Regrettably, Alex has had a long day and dozes off in the train, causing us to miss the stop where we would have needed to change trains. More specifically, I end up asking him “So, at which station do we need to change trains?” as the trains is about to depart a station, and Alex looks up startled just as the doors close: “Ah! This one!” As a result, I get to see Japanese Problem solving skills in action. Unlike an European, who would probably just have backtracked or picked an alternate route from a network map, Alex proceeds to the ticket gate at the next major crossover station, which happens to be 西船橋(Western Ship Bridge, pronounced Nishi-Funebashi), and asks one of the駅員 (Station Attendants, pronounced Eki-in) about the best way to get to our destination of木場 (Lumberyard, pronounced Kiba). The Eki-in quickly looks up a number of routes, and tells us that there’s an express train running soon which would be the fastest way for us to get to Kiba. He then quickly adjusts our train tickets, and we’re good to go, all without having to leave the complex of Nishi-Funebashi station.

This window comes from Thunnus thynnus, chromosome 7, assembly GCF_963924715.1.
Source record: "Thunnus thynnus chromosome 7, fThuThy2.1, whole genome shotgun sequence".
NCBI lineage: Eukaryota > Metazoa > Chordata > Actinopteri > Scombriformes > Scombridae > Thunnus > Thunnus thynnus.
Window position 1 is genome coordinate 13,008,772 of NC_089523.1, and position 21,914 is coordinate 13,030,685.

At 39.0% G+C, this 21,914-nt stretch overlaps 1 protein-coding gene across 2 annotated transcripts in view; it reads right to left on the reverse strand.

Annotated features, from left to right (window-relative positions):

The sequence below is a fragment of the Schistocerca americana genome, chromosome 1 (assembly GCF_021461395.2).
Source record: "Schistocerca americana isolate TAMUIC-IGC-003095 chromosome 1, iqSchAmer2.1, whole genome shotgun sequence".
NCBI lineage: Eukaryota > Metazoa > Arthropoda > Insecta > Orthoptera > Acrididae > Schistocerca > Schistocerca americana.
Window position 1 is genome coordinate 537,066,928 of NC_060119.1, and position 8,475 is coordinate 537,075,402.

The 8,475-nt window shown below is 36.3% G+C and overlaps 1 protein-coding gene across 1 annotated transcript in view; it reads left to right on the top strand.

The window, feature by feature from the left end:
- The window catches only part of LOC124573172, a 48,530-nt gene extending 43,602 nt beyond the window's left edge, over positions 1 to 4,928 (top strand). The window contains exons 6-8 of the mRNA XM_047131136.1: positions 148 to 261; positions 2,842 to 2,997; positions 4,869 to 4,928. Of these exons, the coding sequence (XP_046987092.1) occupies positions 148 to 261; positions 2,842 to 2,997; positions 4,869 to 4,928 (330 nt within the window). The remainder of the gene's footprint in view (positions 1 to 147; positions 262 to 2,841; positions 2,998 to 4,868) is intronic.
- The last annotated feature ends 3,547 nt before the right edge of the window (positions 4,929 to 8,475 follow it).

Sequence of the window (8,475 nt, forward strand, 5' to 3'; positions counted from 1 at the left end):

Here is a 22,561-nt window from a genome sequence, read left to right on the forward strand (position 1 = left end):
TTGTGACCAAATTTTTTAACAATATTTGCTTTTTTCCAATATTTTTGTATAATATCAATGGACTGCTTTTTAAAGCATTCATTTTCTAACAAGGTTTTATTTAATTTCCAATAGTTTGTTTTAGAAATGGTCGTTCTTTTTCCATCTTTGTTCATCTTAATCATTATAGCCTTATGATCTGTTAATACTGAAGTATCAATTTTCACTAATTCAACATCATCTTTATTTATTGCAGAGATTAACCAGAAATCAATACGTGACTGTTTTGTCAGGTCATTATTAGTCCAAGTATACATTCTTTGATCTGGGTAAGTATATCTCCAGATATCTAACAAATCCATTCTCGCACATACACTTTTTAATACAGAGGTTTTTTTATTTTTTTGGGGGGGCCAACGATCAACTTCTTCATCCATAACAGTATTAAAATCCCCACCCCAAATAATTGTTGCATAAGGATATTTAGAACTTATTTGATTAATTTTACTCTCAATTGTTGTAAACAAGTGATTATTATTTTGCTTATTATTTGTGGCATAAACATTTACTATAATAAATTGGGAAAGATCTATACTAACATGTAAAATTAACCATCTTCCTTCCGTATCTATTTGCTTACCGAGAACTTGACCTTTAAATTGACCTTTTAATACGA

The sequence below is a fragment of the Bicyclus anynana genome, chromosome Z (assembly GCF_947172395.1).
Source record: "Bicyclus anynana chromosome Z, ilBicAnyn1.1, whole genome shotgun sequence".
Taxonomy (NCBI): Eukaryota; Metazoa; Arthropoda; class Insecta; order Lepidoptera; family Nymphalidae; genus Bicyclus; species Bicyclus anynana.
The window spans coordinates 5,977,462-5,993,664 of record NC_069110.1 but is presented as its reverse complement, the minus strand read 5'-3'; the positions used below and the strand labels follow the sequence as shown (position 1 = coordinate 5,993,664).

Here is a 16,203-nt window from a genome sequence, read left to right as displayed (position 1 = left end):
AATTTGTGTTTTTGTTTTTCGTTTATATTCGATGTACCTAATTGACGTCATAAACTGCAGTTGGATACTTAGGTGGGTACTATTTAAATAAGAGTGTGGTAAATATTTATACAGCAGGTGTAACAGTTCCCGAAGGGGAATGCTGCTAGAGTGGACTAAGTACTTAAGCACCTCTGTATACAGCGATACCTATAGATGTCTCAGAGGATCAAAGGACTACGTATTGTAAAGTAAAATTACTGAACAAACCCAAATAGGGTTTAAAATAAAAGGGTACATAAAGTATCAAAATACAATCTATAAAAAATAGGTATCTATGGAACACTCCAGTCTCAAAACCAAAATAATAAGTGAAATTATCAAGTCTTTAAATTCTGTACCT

And thus, we board the Tozai Rapid Line, which somehow manages to skip some of the stations of the subway line, and almost makes a beeline for Kiba. Fortunately, this train isn’t very full either.

It’s still a 15 minute walk from the Kiba station to the share house where I will be staying, and along the way, Alex gives me a very brief tour of Ito-Yokado (also known as イトーヨカド in Japanese), the local department store, which is literally exactly on the way.

Afterwards, we continue on to the share house, which is really well-hidden in a backroad and about as nondescriptive as it gets. At this point, I'm really grateful about being picked up by Alex, because I am pretty certain that trying to find this place on my own would have been… a considerable challenge, especially without cell phone coverage.

It is an agreeable eight-bed dormitory room that awaits me here, and after Alex gives all of us a quick tour of the surroundings, I am quick to drop onto my bunk and get some rest.

I have arrived in this strange new place. The place I’ve always wanted to go. Now I'm here.

I wonder what adventures await me in this place.

Stay tuned and find out in the next chapter of the Travelling Fox Blog!